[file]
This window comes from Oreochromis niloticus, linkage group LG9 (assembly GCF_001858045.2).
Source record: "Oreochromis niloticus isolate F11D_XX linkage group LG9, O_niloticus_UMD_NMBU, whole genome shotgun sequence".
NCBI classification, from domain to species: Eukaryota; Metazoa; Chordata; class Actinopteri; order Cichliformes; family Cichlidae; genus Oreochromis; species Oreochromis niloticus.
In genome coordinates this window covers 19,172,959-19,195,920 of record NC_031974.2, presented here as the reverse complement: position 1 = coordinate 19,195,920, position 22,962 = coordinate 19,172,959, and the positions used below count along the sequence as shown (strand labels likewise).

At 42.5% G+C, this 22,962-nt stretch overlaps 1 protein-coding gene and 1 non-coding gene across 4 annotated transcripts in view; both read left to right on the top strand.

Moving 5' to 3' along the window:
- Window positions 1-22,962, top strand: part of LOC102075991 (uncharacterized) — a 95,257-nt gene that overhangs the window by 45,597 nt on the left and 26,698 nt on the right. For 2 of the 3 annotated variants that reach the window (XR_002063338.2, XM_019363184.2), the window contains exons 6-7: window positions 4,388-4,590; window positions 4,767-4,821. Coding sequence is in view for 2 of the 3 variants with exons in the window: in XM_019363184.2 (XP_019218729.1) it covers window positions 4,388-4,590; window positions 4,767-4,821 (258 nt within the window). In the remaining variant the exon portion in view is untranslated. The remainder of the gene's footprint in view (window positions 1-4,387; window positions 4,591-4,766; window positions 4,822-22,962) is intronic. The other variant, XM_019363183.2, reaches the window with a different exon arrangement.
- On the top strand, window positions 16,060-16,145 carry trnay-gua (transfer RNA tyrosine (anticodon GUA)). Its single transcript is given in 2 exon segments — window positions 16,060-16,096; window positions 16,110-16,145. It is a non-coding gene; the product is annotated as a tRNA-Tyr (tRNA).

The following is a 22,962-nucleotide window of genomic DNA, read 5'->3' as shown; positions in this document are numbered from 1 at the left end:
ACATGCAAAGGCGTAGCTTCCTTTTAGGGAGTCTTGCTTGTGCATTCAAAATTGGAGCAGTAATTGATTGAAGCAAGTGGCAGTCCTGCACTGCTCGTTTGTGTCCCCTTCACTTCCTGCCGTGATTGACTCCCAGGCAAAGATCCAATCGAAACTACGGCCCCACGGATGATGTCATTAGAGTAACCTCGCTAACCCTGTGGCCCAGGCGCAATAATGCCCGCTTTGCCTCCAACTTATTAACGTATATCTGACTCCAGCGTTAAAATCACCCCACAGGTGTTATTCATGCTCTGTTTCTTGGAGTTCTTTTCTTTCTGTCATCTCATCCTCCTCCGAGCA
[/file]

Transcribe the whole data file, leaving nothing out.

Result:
This window comes from Oreochromis niloticus, linkage group LG9 (assembly GCF_001858045.2).
Source record: "Oreochromis niloticus isolate F11D_XX linkage group LG9, O_niloticus_UMD_NMBU, whole genome shotgun sequence".
NCBI classification, from domain to species: Eukaryota; Metazoa; Chordata; class Actinopteri; order Cichliformes; family Cichlidae; genus Oreochromis; species Oreochromis niloticus.
In genome coordinates this window covers 19,172,959-19,195,920 of record NC_031974.2, presented here as the reverse complement: position 1 = coordinate 19,195,920, position 22,962 = coordinate 19,172,959, and the positions used below count along the sequence as shown (strand labels likewise).

At 42.5% G+C, this 22,962-nt stretch overlaps 1 protein-coding gene and 1 non-coding gene across 4 annotated transcripts in view; both read left to right on the top strand.

Moving 5' to 3' along the window:
- Window positions 1-22,962, top strand: part of LOC102075991 (uncharacterized) — a 95,257-nt gene that overhangs the window by 45,597 nt on the left and 26,698 nt on the right. For 2 of the 3 annotated variants that reach the window (XR_002063338.2, XM_019363184.2), the window contains exons 6-7: window positions 4,388-4,590; window positions 4,767-4,821. Coding sequence is in view for 2 of the 3 variants with exons in the window: in XM_019363184.2 (XP_019218729.1) it covers window positions 4,388-4,590; window positions 4,767-4,821 (258 nt within the window). In the remaining variant the exon portion in view is untranslated. The remainder of the gene's footprint in view (window positions 1-4,387; window positions 4,591-4,766; window positions 4,822-22,962) is intronic. The other variant, XM_019363183.2, reaches the window with a different exon arrangement.
- On the top strand, window positions 16,060-16,145 carry trnay-gua (transfer RNA tyrosine (anticodon GUA)). Its single transcript is given in 2 exon segments — window positions 16,060-16,096; window positions 16,110-16,145. It is a non-coding gene; the product is annotated as a tRNA-Tyr (tRNA).

The following is a 22,962-nucleotide window of genomic DNA, read 5'->3' as shown; positions in this document are numbered from 1 at the left end:
ACATGCAAAGGCGTAGCTTCCTTTTAGGGAGTCTTGCTTGTGCATTCAAAATTGGAGCAGTAATTGATTGAAGCAAGTGGCAGTCCTGCACTGCTCGTTTGTGTCCCCTTCACTTCCTGCCGTGATTGACTCCCAGGCAAAGATCCAATCGAAACTACGGCCCCACGGATGATGTCATTAGAGTAACCTCGCTAACCCTGTGGCCCAGGCGCAATAATGCCCGCTTTGCCTCCAACTTATTAACGTATATCTGACTCCAGCGTTAAAATCACCCCACAGGTGTTATTCATGCTCTGTTTCTTGGAGTTCTTTTCTTTCTGTCATCTCATCCTCCTCCGAGCA